In many ways we live in an age of “feeling.” If we feel something—anything—we show it, talk about it, dissect it, and take it to our shrinks. This is, apparently, in reaction to earlier more “stoic” ages where feelings were stuffed down, ignored, and thrown out with yesterday’s milk bottles.
I am definitely in favor of being aware of one’s feelings—to know where they are coming from, why we are having them, and what we can do about them is, I believe, part of being a mature human being—but I believe there is a danger in our constantly feeling age. The focus seems to be on pursuing and fulfilling the feeling, whatever it is, rather than putting it in its proper place.
Essentially, much of what I see around me seems to boil down to “If you feel it, act on it.” If you are attracted to her, go after her. If you are angry, vent it. If you are depressed, wallow and revel in it. The possibility of our own ability to reason and to choose our actions, seems to be ignored when any sort of feeling enters the equation.
It is true that our initial reaction to something that spontaneously springs upon us from outside stimulus cannot be controlled. We can feel an initial few seconds of fear, or joy, or despair, or lust, but after that brief uprising, the choice to revisit that feeling becomes ours.
This can be quite shame-making in hour two of red-hot anger over an argument, or day five of a delightful revel in despair. I can’t help those initial seconds, but the rest of those hours and days: those I have chosen. Those, I have lived through because I wanted to.
In a very real way, sometimes it is easier to stay angry rather than choose forgiveness. Sometimes it is easier to sink into despair, rather than choose hope. Sometimes it is easier to succumb to fear, rather than rise to courage. Perhaps it might seem more fun to pursue lust, rather than faithfulness and chastity.
The fact that all this can be hard doesn’t really matter though, because what counts is that we can choose. We are not victims of what we feel.
It’s not that our feelings lie to us: in a sense they tell us about our relationship to someone or something at one moment in time. But just because we feel something, doesn’t mean we have to follow through with it. It doesn’t mean we should follow through with it.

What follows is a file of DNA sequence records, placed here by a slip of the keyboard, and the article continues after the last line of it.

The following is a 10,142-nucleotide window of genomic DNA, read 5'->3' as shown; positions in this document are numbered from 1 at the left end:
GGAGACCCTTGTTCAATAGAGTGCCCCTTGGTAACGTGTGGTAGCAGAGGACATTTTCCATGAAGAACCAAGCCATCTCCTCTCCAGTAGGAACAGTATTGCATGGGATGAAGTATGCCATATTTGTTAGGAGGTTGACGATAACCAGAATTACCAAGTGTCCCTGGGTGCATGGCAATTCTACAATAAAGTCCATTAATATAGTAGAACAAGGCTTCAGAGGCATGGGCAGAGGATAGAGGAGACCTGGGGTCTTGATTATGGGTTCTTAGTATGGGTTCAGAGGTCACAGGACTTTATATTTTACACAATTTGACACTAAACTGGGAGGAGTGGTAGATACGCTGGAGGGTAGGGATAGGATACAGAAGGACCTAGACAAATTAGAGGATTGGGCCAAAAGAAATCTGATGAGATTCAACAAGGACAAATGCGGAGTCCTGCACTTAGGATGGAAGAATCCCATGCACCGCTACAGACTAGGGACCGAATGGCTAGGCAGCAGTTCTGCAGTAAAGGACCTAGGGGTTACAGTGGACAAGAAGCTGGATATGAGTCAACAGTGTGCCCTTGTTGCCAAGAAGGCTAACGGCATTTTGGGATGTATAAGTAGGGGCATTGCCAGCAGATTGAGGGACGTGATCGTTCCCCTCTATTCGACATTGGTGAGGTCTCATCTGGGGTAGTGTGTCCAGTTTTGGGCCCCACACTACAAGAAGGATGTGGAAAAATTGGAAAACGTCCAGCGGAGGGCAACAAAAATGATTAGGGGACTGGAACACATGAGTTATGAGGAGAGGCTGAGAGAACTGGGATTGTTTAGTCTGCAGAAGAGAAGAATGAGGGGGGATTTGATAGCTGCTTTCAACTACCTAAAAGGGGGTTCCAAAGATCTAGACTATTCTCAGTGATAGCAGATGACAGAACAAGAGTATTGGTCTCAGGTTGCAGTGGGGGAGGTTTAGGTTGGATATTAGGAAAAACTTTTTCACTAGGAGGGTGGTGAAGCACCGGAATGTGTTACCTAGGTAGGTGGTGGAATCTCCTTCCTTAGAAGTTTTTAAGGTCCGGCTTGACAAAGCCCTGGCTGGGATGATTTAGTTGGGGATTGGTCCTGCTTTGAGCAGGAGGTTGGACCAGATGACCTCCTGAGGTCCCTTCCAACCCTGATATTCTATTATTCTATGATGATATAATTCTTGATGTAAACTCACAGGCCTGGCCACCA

Now, sitting here on the couch, wondering where to go with this, I am stuck. Because even though what I say is true, it doesn’t make it easy. And I have no quick answers or exciting tricks. “It’s so hard…” I whine in my head. A very universal problem: knowing what is right and actually applying the will to accomplish it.
But then,“It’s actually very simple,” says my boyfriend, reading over my shoulder. “Compare this to your body. If you are outside and you are cold, you don’t just go ‘I’m cold and there is nothing I can do about it. So I’m going to stay cold.’ No. That’s stupid. You put on a jacket, or you go inside.”
This is true. When we feel something in our body—cold on our skin, or hunger in our belly, or pain at the tip of our fingers—we fairly easily supplant the sensation once we realize that it is unfavorable or not benefitting us. We put on a sweater, or we eat some food, or we stop playing with the candle flame.
Perhaps, then, we need to think of our feelings in a more concrete way, as something to be tackled and dealt with in the same practical way we handle our bodies. We don’t ignore our bodily sensations—we pay attention to them and deal with them. We change what pains us and we fix things that are not working properly.
Maybe if, “DAMN it, I actually have to say SORRY?!” was treated like, “Gosh, I’m hungry and have to make a sandwich,” as a simple action that has to be done so that you are actually taking care of yourself…maybe then we wouldn’t find this all so difficult.
Is this possible? I’m not sure. Does this even make sense? It’s debatable.
But what I do know is this: Once you fully internalize the fact that you are in control of the feelings you have in reaction to your life and whatever it throws at you, it is impossible to be okay pursuing anything less than things like joy and peace and hope and love.
We really can choose all of those things, regardless of where we are or what happens to us. And to actively choose anything less, to choose what is essentially unhappiness, is in direct contradiction to what we have been created for.